Thermo 2 kicked in hot with a topic: Exergy. A completely new, completely stupid concept. Something having to deal with maximum achievable energy from a given system at some specified conditions. Yeah, that was me trying to make it sound cool. And it sure had connections with Entropy, a concept I mortally dreaded. Not wanting a repeat of the previous semester, I ate my pride and went back to that textbook: Fundamentals of Thermodynamics it was. This book, as I would later find out was a waste of 30 USD. Not sure if anyone can relate but with this book, I had to resort to reading singly (word after word) but it was as though the last word got lost in my head the moment I proceeded to the next. Yeah, it was that bad. Zero student friendliness, it was. I say this with every ounce of anger: NEVER USE THAT BOOK.
Days turned into weeks and midterms were approaching. I knew I had to go back to cram those Entropy/Exergy formula again and the mere thought made my skin crawl. Midterm 1 exam came and I was prepped to the best of my ability (or crammability if you like). In my defence though, I understood every other concept asides Entropy/Exergy. I received my question paper. Three questions from three professors. It was as though they were trying to run a survey on which professor could set the most difficult question and we were nothing but test subjects. Bloody guinea-pigs! Critical reflection made me agree more with the term ‘test-subjects’ and reduce the word ’students’ to nothing but a euphemism as well as a gross understatement.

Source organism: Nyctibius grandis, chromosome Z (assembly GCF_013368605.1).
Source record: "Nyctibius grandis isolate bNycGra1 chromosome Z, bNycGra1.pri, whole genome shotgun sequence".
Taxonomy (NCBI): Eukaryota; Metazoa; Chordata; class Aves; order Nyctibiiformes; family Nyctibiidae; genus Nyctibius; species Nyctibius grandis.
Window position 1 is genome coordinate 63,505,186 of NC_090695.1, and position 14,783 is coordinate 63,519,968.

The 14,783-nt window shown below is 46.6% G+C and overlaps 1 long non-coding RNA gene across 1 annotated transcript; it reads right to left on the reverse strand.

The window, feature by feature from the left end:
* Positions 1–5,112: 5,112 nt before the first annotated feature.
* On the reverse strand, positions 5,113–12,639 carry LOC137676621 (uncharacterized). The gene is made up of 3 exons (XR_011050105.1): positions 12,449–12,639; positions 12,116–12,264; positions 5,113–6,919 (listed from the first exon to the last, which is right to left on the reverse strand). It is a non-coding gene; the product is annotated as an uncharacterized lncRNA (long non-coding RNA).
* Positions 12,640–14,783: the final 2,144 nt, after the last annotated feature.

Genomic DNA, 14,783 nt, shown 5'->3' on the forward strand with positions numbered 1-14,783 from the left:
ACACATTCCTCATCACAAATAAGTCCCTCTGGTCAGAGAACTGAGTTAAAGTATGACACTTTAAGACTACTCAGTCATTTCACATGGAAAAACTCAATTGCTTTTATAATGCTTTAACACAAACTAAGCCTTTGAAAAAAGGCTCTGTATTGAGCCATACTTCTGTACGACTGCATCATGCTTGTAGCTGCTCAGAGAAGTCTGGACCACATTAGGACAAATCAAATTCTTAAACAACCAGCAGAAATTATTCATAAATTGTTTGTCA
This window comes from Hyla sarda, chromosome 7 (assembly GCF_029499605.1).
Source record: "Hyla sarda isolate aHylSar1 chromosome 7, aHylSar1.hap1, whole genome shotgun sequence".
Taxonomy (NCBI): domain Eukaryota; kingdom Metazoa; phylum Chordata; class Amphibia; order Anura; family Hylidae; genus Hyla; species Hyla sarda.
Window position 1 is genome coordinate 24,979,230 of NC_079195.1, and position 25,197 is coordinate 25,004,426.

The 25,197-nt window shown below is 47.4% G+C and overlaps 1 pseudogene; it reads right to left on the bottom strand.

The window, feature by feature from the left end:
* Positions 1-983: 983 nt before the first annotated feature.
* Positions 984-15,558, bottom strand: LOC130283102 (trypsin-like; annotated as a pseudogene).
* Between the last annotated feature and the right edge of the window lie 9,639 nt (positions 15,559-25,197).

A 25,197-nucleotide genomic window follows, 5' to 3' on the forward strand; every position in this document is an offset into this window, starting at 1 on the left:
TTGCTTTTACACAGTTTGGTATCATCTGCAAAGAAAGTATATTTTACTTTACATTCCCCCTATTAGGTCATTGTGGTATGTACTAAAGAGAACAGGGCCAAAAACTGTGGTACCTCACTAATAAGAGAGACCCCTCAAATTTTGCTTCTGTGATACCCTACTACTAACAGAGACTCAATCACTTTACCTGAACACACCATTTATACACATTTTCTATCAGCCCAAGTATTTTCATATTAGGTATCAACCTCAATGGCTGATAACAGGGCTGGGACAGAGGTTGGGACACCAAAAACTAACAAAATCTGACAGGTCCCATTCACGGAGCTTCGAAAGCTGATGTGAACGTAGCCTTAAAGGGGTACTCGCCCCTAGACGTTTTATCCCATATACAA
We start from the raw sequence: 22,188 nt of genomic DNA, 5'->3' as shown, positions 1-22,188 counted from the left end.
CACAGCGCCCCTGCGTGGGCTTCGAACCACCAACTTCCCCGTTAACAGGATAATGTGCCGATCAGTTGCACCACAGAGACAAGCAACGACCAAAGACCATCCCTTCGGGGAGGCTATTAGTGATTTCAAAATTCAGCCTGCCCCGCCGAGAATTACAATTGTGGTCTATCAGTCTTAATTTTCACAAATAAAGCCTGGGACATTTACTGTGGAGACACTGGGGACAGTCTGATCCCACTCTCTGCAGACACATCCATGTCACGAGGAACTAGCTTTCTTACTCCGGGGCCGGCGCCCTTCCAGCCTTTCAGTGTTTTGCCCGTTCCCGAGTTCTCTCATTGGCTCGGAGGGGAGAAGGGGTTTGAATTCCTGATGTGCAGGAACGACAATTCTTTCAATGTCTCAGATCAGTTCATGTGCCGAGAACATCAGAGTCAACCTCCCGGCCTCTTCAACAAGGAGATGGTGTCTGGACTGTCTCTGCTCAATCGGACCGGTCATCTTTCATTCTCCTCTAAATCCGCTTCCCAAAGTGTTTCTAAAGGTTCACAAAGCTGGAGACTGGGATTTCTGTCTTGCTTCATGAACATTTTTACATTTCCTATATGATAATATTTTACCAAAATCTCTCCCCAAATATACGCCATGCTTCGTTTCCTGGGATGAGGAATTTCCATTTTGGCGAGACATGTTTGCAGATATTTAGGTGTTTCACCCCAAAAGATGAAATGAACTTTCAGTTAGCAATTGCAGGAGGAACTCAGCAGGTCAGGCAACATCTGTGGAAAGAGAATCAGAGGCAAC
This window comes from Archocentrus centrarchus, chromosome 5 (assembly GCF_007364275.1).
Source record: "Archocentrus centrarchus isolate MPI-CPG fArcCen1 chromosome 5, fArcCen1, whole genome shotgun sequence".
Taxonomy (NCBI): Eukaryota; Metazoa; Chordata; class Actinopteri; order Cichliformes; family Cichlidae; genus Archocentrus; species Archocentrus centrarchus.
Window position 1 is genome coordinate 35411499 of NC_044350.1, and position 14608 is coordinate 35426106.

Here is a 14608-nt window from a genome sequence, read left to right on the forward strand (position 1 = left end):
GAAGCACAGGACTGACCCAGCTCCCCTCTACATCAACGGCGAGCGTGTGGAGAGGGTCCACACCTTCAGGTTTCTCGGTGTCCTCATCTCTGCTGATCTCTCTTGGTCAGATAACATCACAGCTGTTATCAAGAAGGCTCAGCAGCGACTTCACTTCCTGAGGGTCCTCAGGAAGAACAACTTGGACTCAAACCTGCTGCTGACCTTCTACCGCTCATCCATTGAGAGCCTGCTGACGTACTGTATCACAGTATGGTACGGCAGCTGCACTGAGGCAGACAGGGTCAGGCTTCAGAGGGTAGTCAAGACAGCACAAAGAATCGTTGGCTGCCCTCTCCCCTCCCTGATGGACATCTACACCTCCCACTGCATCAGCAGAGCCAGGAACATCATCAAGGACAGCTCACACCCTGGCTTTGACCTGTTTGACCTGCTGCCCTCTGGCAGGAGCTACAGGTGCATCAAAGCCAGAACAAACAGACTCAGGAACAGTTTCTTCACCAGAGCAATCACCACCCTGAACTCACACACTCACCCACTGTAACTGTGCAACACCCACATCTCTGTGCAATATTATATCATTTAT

While I was desperately trying to understand what I was to do with the first question, six to seven students left within the space of ten minutes. And I’m pretty certain this was the case, if not worse, in other exam halls. Call me a douchebag but there is some kind of positive feeling associated with a fellow leaving a 120 minute exam about 15 minutes in. Not that you are any better off but the faint idea that people are having the same exam worse than you is enough encouragement. I took my head off my paper and cast a leftward glance towards my friend Rabban. He probably did not know I caught him smirking almost internally. No need to judge; we are all wired that way.
On a personal side, the exam was bad for me too. But the worst was yet to come. I got to class that Thursday morning to find out that almost a fourth of the class was gone. Damn! I inadvertently exclaimed. They dropped the course. While I was glad the class would be less stuffy, it immediately hit me that the scores of students who dropped the course would not affect the average grade of the class. Tables had turned. And I clearly was on the wrong side.
We then got to the pretty cool stuff. Diesel cycles, Compression ignition engines, jet engines and all the associated topics I really do not want to bore you with. I really enjoyed these parts but I know not how affection for these topics could not translate into good grades. But I kept on going. It was too late to back out.